People would gaze out the dressing shed windows – what the hell is he doing?
He wrung every ounce of ability from 75 kilograms. He was a greyhound with muscles.
There’s an apocryphal story that Des would sprints up Brookie Hill after games. It’s never been confirmed. But it’s telling that people who know Des could not discount it.
“Sounds like something he’d do,” said a mate.
As Ivan Drago said of Rocky, he is a piece of iron.
As Trent Barrett could tell you, in the arms race of sports science, other NRL clubs have caught and passed Manly. But back in the day, they were America, if not Russia.
Des was using GPS before anybody. He was using Steve Dank and calves’ blood well before Dank stank up Cronulla.
After Manly won the comp in 2011 (beating Melbourne Storm 40-0), they went to England for the World Club Challenge.
Des arranged for a small group of Manly’s senior folks and sports science types to visit Manchester United, who spent a fortune on sports science.
Des came away thinking that for the cost of it, there was little that was ahead of what he was doing at Narrabeen.
Des has never slept much. He’ll be up at 3am, thinking.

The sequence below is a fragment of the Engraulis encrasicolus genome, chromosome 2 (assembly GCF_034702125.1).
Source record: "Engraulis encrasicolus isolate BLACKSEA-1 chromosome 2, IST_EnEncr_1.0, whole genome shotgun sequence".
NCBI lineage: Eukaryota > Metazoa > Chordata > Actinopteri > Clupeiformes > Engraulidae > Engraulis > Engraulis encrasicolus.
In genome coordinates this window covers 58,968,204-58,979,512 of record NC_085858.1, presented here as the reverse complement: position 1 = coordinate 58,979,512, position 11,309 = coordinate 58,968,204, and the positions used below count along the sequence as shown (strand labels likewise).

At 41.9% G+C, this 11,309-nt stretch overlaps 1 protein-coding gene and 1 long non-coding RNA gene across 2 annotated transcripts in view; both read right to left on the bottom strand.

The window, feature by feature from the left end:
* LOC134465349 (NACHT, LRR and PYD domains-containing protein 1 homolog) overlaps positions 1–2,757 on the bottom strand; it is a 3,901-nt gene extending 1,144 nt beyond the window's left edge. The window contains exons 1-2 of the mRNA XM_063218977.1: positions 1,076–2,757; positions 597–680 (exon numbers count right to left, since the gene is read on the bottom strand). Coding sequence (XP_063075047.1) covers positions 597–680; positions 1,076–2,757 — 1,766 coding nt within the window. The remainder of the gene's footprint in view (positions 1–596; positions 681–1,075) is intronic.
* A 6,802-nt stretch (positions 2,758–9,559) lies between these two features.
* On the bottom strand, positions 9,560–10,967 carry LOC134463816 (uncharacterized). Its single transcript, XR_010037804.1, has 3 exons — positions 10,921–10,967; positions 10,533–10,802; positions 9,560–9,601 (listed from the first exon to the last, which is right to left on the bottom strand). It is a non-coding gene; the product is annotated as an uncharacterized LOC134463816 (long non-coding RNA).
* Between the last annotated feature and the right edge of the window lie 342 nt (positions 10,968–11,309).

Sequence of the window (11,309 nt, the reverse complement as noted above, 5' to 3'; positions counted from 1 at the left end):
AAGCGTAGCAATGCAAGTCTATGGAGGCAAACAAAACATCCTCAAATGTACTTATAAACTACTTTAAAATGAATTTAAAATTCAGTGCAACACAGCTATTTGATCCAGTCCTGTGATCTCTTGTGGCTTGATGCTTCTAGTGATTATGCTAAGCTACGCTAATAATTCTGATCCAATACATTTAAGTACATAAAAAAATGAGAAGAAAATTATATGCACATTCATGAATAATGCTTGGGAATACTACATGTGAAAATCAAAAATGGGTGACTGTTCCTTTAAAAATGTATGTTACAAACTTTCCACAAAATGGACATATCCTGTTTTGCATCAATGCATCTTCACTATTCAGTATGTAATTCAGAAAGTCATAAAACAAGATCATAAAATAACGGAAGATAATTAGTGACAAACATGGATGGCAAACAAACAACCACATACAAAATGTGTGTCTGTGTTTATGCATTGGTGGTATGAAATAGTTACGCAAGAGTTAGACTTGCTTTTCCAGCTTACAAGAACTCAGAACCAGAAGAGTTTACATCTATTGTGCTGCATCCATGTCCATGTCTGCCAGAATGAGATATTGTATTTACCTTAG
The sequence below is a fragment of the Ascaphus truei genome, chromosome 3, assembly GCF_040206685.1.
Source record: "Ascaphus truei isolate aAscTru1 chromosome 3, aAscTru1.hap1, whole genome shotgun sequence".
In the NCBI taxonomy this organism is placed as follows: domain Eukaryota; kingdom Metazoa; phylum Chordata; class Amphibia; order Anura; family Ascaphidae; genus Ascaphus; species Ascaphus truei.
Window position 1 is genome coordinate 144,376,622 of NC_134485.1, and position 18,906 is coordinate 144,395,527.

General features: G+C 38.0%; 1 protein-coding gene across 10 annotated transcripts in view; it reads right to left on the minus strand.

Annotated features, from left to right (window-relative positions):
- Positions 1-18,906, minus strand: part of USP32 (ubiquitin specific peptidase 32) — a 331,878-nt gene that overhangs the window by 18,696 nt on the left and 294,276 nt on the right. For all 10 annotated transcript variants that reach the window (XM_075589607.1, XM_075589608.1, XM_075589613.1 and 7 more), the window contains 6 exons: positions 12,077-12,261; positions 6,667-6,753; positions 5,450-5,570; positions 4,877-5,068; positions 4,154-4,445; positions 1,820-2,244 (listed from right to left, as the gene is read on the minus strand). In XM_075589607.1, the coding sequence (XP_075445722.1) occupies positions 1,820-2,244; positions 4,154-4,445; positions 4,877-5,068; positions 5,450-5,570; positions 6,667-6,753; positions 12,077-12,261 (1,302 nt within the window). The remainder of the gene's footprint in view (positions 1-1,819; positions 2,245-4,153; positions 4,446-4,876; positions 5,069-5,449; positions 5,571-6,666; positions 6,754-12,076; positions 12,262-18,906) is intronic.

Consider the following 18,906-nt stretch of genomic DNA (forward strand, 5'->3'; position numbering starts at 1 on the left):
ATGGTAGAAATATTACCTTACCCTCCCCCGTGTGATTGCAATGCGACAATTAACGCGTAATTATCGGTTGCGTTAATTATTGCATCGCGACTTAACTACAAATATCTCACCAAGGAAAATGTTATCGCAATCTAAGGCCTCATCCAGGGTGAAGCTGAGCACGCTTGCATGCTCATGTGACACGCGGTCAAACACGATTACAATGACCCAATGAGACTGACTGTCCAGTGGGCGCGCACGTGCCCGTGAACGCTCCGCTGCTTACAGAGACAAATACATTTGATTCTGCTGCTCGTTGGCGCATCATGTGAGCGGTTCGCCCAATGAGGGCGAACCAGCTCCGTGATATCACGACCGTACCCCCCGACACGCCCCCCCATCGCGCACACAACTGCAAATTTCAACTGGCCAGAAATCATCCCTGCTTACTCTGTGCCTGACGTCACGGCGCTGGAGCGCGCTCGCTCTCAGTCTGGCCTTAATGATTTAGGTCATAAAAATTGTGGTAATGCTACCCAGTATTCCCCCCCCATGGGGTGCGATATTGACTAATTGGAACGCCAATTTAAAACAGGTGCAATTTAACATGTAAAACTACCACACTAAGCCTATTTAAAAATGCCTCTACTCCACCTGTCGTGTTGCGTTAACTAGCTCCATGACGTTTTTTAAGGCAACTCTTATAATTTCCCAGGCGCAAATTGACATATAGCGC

For several years he commuted between Collaroy and Belmore. As the crow flies it’s 35km. As a Sydney car drives; it’s an hour without traffic or lights, which there never ever is not.
Yet there he was, first there at 06:00, last to leave at 19:30.
He would beat traffic as Gary Jack would beat the toll road to Wollongong. Preparation is key. It always has been. Practice. Prepare. Put in, get out.
“He’s so committed to what he does,” says Steve Menzies. “He’s just relentless. You didn’t really see that playing with him.
“But being coached by him, you realise how meticulous he is.”
Since he came back late last year, the Sea Eagles board gave him free rein.
He once got them to the top doing it his way. They figure he can do it again, even if he did leave both his previous coaching positions – one at this very Manly – acrimoniously.
“Dessie doesn’t play political games very well,” says a Manly insider. “He positions himself as the boss of ‘his’ area and that’s how he operates.
“That’s been challenged twice and out the door he’s gone twice.”
So Des will do it his way – for good or ill. He will run the football department – and effectively the entire club – like a fiefdom.
He was responsible for everything at the Bulldogs – recruitment, job lot. He tried to sign Tom Trbojevic but the Manly junior couldn’t leave his brother or the beaches.
He did bring some serious meat – Sam Kasiano, James Graham, Tony Williams, David Klemmer, Frank Pritchard. Loves a big human, Des.